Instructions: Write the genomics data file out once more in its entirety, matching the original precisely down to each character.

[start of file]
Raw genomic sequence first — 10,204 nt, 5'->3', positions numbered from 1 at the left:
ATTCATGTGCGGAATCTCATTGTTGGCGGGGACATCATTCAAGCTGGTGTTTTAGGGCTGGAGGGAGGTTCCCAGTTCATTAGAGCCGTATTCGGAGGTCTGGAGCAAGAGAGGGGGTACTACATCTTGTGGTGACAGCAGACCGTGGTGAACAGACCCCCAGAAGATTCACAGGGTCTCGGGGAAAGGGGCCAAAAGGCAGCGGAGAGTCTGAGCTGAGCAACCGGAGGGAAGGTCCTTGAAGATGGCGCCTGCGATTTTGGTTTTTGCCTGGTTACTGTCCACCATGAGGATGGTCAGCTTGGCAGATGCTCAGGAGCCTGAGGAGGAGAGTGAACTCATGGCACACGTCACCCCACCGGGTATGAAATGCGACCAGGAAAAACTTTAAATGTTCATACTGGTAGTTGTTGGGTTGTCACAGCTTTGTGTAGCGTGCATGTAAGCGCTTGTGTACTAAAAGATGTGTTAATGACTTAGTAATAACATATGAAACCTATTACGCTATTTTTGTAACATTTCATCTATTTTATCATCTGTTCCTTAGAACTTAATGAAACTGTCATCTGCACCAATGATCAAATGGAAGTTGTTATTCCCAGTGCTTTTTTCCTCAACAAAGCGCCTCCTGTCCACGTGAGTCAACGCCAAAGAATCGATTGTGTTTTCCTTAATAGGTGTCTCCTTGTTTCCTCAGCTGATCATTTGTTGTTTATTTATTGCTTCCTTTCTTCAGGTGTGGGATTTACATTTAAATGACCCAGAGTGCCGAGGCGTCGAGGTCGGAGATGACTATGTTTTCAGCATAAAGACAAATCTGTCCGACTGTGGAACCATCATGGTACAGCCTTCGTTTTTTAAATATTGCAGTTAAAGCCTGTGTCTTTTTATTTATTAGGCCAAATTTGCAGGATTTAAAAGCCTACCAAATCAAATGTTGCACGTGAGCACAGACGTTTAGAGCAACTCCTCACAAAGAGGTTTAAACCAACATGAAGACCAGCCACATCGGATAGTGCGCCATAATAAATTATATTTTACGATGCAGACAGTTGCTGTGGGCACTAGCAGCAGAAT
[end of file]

Raw genomic sequence first — 10,204 nt, 5'->3', positions numbered from 1 at the left:
ATTCATGTGCGGAATCTCATTGTTGGCGGGGACATCATTCAAGCTGGTGTTTTAGGGCTGGAGGGAGGTTCCCAGTTCATTAGAGCCGTATTCGGAGGTCTGGAGCAAGAGAGGGGGTACTACATCTTGTGGTGACAGCAGACCGTGGTGAACAGACCCCCAGAAGATTCACAGGGTCTCGGGGAAAGGGGCCAAAAGGCAGCGGAGAGTCTGAGCTGAGCAACCGGAGGGAAGGTCCTTGAAGATGGCGCCTGCGATTTTGGTTTTTGCCTGGTTACTGTCCACCATGAGGATGGTCAGCTTGGCAGATGCTCAGGAGCCTGAGGAGGAGAGTGAACTCATGGCACACGTCACCCCACCGGGTATGAAATGCGACCAGGAAAAACTTTAAATGTTCATACTGGTAGTTGTTGGGTTGTCACAGCTTTGTGTAGCGTGCATGTAAGCGCTTGTGTACTAAAAGATGTGTTAATGACTTAGTAATAACATATGAAACCTATTACGCTATTTTTGTAACATTTCATCTATTTTATCATCTGTTCCTTAGAACTTAATGAAACTGTCATCTGCACCAATGATCAAATGGAAGTTGTTATTCCCAGTGCTTTTTTCCTCAACAAAGCGCCTCCTGTCCACGTGAGTCAACGCCAAAGAATCGATTGTGTTTTCCTTAATAGGTGTCTCCTTGTTTCCTCAGCTGATCATTTGTTGTTTATTTATTGCTTCCTTTCTTCAGGTGTGGGATTTACATTTAAATGACCCAGAGTGCCGAGGCGTCGAGGTCGGAGATGACTATGTTTTCAGCATAAAGACAAATCTGTCCGACTGTGGAACCATCATGGTACAGCCTTCGTTTTTTAAATATTGCAGTTAAAGCCTGTGTCTTTTTATTTATTAGGCCAAATTTGCAGGATTTAAAAGCCTACCAAATCAAATGTTGCACGTGAGCACAGACGTTTAGAGCAACTCCTCACAAAGAGGTTTAAACCAACATGAAGACCAGCCACATCGGATAGTGCGCCATAATAAATTATATTTTACGATGCAGACAGTTGCTGTGGGCACTAGCAGCAGAAT